A replacement program is available in the event a woman needs an extra patch, which can be obtained through the local pharmacy. When the clinician writes the initial prescription for the patch, he or she also writes an additional prescription that can be filled as needed for a single replacement patch. An extra patch would be necessary under the following conditions:
- If the patch has been detached for less than 24 hours, the patient can try to reapply it to the same area. If it does not adhere, it should be replaced with a new patch immediately. No backup contraception is needed, and the patch-change day can remain the same. Alternatively, the day the replacement is placed can become the new patch-change day (FIGURE 2).
- For contraceptive patches detached for more than 24 hours or for an undetermined length of time, a woman may not be protected from pregnancy. She should start a new cycle immediately (new day 1 and new patch-change day) by applying a new patch and using backup contraception for the first week (FIGURE 2). If she had unprotected intercourse, she may be a candidate for emergency contraception.
Missed patch-change days. Occasionally, a woman may forget to change the patch on the designated day. As with OCs, the risk of ovulation increases each day beyond the allowed contraceptive-free period (7 days), although, as mentioned earlier, the transdermal system delivers enough hormones to protect a woman for up to 48 additional hours.15 If a woman misses a scheduled change in the middle of her cycle, and less than 48 hours have passed, she should apply a new patch; the patch-change day can remain the same. If more than 48 hours have passed, she may not be protected from pregnancy. She should stop the current cycle and start another 4-week cycle immediately by applying a new patch. (She now has a new patch-change day.) Backup contraception should be used for 1 week (FIGURE 3).8 If she has had unprotected intercourse, she may be a candidate for emergency contraception.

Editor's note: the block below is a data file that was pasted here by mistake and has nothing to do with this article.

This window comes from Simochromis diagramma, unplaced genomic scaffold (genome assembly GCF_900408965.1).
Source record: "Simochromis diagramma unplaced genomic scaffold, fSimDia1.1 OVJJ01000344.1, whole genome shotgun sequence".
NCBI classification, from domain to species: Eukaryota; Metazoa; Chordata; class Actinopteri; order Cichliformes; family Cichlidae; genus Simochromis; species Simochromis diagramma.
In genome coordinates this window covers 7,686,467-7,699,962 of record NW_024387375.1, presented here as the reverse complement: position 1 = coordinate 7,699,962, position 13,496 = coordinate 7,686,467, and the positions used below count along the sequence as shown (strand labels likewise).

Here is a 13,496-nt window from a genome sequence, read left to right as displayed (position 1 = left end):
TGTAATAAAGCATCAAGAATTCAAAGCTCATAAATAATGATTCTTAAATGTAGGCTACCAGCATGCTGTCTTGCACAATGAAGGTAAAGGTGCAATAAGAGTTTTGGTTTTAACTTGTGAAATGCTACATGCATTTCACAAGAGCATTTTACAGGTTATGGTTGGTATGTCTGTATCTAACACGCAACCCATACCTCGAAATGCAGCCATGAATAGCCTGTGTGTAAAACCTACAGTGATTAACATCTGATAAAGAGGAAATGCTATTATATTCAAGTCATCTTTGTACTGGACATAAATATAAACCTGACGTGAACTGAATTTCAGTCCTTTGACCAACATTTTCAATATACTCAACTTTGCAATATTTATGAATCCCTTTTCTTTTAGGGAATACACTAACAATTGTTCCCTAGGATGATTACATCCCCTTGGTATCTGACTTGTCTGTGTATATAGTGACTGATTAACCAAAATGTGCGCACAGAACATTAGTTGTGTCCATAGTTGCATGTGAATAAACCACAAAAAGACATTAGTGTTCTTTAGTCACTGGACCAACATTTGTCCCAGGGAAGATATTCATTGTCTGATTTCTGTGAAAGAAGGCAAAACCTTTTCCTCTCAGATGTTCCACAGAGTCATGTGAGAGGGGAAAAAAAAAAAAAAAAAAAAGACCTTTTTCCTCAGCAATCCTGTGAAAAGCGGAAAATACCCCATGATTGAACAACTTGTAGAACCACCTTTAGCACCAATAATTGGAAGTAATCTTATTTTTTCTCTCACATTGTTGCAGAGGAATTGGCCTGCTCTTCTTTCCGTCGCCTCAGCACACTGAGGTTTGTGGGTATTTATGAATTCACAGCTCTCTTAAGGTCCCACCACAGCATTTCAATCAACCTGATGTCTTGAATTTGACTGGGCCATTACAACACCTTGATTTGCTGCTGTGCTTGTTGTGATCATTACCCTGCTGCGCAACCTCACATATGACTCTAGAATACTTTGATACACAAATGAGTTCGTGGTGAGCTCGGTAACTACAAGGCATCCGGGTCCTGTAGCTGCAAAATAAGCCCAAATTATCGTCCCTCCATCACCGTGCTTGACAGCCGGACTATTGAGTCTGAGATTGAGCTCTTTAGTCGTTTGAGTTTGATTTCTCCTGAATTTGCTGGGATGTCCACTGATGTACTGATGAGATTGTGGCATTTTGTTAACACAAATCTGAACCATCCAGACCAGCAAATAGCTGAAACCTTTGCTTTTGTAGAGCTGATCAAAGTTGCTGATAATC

If the third patch is not removed on time, the woman should remove it as soon as she remembers. The next cycle should be started as usual, and no backup contraception is needed. If a woman wants to adjust her patch-change day, she should remove the third contraceptive patch as scheduled and apply a new one on the desired day during the hormone-free week, taking care not to exceed 7 consecutive hormone-free days.8
Visibility. Although the beige patch was designed to minimize visibility, it may be more apparent on women with contrasting skin tones. Until a broad range of colors is available, visibility can be minimized by wearing the patch underneath clothing. (Visibility can sometimes be reassuring to male partners who want to ensure that a contraceptive is being used.)
The designated placement areas (buttocks, abdomen, upper outer arm, or upper torso, excluding the breast), are likely to be covered with clothing and less likely to be noticed, and all sites are therapeutically equivalent. The pharmacokinetics in other application areas is unknown.